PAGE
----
Archive Website of the UK government

Please note that this website has a UK government accesskeys system.

Archive brought to you by Cross Stitch UK

Main menu

Wednesday, 3 October 2023

Protecting your property against fraud

Land and property are usually the most valuable assets people own. As a result, they can be targeted by fraudsters. Find out what you can do to protect yourself against property fraud, and what to do if you are a victim of it.

When property fraud is more likely

Anyone with an interest in property can be the victim of property fraud, but there are some situations where this is more likely. For example:

  • a property is empty or is bought to let
  • the owner is abroad or absent
  • the owner is infirm or in a home
  • the property no longer has a mortgage

How to prevent property fraud

Help protect yourself from property fraud – update your details on the land register

There are a number of things you can do to help prevent property fraud:

  • register your property with Land Registry
  • keep your details on the land register up to date
  • put a restriction on your title

You should also be careful what you sign. If you’re not sure what it is you’ve been asked to sign, or what its legal effect might be, get professional advice from a legal adviser.

Register your property

Not all properties in England and Wales are registered with Land Registry. Registering:

  • provides an up-to date official record of who owns the land
  • gives you greater security
  • means you might be able to get compensation from Land Registry if you suffer a financial loss because of fraud

You can register your property yourself for a fee. To find out more, see the link ‘Registering land or property’.

Keep your details on the land register up to date

If you have property registered with Land Registry, you have to provide an 'address for service'. This is the address all letters and notices are sent to if Land Registry needs to contact you. Land Registry might contact you if, for example, an application is made to change the ownership of your property without the aid of a conveyancer.

You can have up to three addresses for service. For example:

  • an address where you are living now
  • an email address
  • an address abroad

By registering more than one address, you’re more likely to find out if Land Registry receives a fraudulent application concerning your property.

There is no Land Registry fee for updating your addresses or contact details – to do this, follow the link 'Changing your details on the land register’.

'Care of' addresses

You can ask your legal adviser or someone else you trust if they will act as a ‘care of’ address. This means that any letters to you from Land Registry will also be sent to them.

You can only put your solicitor/legal adviser as a ‘care of’ address with their agreement. Make sure there’s an understanding about what they should do with any letters or notices, and where they can contact you.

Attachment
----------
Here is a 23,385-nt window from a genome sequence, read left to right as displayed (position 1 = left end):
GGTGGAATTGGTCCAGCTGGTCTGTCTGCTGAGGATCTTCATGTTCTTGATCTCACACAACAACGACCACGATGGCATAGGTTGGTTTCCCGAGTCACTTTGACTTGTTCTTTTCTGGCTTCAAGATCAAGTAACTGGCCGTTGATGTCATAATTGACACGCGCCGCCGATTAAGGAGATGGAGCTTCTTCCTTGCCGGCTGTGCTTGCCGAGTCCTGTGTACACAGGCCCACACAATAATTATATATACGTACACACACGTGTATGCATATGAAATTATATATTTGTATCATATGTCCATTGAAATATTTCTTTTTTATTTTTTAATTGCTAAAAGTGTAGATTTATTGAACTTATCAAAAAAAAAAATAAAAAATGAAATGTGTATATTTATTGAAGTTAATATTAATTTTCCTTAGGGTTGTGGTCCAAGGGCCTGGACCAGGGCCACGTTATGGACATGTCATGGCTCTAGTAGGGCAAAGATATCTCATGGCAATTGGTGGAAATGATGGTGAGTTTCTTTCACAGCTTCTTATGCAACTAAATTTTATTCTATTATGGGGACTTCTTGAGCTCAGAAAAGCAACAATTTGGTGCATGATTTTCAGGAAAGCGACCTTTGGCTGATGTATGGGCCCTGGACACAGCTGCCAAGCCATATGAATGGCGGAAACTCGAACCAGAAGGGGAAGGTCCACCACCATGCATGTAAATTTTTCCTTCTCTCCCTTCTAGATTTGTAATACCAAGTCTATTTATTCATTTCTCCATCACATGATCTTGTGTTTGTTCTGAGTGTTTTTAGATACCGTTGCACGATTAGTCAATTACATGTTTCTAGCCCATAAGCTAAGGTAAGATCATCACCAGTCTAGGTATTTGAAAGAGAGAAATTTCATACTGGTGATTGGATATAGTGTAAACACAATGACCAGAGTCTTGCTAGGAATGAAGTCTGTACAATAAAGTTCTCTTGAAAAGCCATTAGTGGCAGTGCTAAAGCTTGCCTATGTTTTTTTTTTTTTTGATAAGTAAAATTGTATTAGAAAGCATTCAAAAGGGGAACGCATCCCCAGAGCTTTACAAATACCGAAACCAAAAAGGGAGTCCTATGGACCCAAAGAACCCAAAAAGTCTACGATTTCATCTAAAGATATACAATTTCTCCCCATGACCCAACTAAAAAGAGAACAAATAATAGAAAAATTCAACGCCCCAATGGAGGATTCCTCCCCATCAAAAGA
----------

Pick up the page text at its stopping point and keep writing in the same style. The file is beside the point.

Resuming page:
Put a restriction on your title register

Putting a restriction on the title limits the powers of the registered owner of the property to deal with or dispose of it. For example, by selling it or using it to raise a mortgage.

If, for example, an LL restriction is placed on the title, no applications for the property are allowed unless a professional conveyancer certifies that the person executing a deed is in fact the owner.

This could help to prevent a fraudster forging a signature on a deed. You should speak to your legal adviser about putting a restriction on the title.

If you think you’ve been a victim of property fraud

Contact Land Registry immediately if you’ve been the victim of property fraud

Contact Land Registry immediately if:

  • you think that you’ve already been the victim of property fraud
  • someone has changed the register so that you’re no longer shown as the owner

You should also get legal advice and contact the police. You can get free advice from Citizens Advice. A legal adviser can help you but you might have to pay a fee.

If an attempt is made to defraud you of your property, the property or your details may also be used in other fraudulent activity. For example, identity fraud or credit card fraud.

Contact Land Registry

The Land Registry office you need to contact might not be the one that is closest to you. Use Land Registry’s office finder to find out which office to contact.

Other types of property fraud and scams

There are many different types of property fraud and possible scams, including:

  • adverts for ‘free land’ – for example, stating that a plot of land has no owner
  • ‘land banking’

Land banking is where people buy plots of land in the hope the land's value will increase when permission for development is granted. However, there’s no realistic prospect that planning permission will be obtained and the buyer isn't told this information.

For further information on the different types of property fraud, and what you can do if you've paid money into one of these schemes, use the link to ‘Types of property fraud’.

Additional links

Simpler, Clearer, Faster

Try GOV.UK now

From 17 October, GOV.UK will be the best place to find government services and information

Useful contacts

Access keys